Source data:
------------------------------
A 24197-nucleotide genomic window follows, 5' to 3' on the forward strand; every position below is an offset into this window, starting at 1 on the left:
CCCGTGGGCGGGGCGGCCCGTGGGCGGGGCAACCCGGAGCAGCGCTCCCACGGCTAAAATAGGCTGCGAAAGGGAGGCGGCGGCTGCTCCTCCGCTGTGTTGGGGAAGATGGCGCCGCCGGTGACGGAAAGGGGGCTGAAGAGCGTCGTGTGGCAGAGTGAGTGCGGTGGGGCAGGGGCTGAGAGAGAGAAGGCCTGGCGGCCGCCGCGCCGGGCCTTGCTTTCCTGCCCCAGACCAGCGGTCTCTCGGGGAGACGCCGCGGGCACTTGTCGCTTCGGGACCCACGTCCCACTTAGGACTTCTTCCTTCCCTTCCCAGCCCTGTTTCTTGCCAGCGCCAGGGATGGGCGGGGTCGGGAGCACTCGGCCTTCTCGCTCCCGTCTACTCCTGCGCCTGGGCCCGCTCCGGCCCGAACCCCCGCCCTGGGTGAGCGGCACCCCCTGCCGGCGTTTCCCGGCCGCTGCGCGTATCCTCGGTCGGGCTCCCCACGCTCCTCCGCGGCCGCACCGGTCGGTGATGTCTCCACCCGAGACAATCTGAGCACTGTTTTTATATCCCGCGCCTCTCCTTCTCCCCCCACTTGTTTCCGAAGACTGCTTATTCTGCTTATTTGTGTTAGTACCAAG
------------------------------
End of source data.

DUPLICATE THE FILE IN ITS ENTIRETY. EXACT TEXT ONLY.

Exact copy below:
A 24197-nucleotide genomic window follows, 5' to 3' on the forward strand; every position below is an offset into this window, starting at 1 on the left:
CCCGTGGGCGGGGCGGCCCGTGGGCGGGGCAACCCGGAGCAGCGCTCCCACGGCTAAAATAGGCTGCGAAAGGGAGGCGGCGGCTGCTCCTCCGCTGTGTTGGGGAAGATGGCGCCGCCGGTGACGGAAAGGGGGCTGAAGAGCGTCGTGTGGCAGAGTGAGTGCGGTGGGGCAGGGGCTGAGAGAGAGAAGGCCTGGCGGCCGCCGCGCCGGGCCTTGCTTTCCTGCCCCAGACCAGCGGTCTCTCGGGGAGACGCCGCGGGCACTTGTCGCTTCGGGACCCACGTCCCACTTAGGACTTCTTCCTTCCCTTCCCAGCCCTGTTTCTTGCCAGCGCCAGGGATGGGCGGGGTCGGGAGCACTCGGCCTTCTCGCTCCCGTCTACTCCTGCGCCTGGGCCCGCTCCGGCCCGAACCCCCGCCCTGGGTGAGCGGCACCCCCTGCCGGCGTTTCCCGGCCGCTGCGCGTATCCTCGGTCGGGCTCCCCACGCTCCTCCGCGGCCGCACCGGTCGGTGATGTCTCCACCCGAGACAATCTGAGCACTGTTTTTATATCCCGCGCCTCTCCTTCTCCCCCCACTTGTTTCCGAAGACTGCTTATTCTGCTTATTTGTGTTAGTACCAAG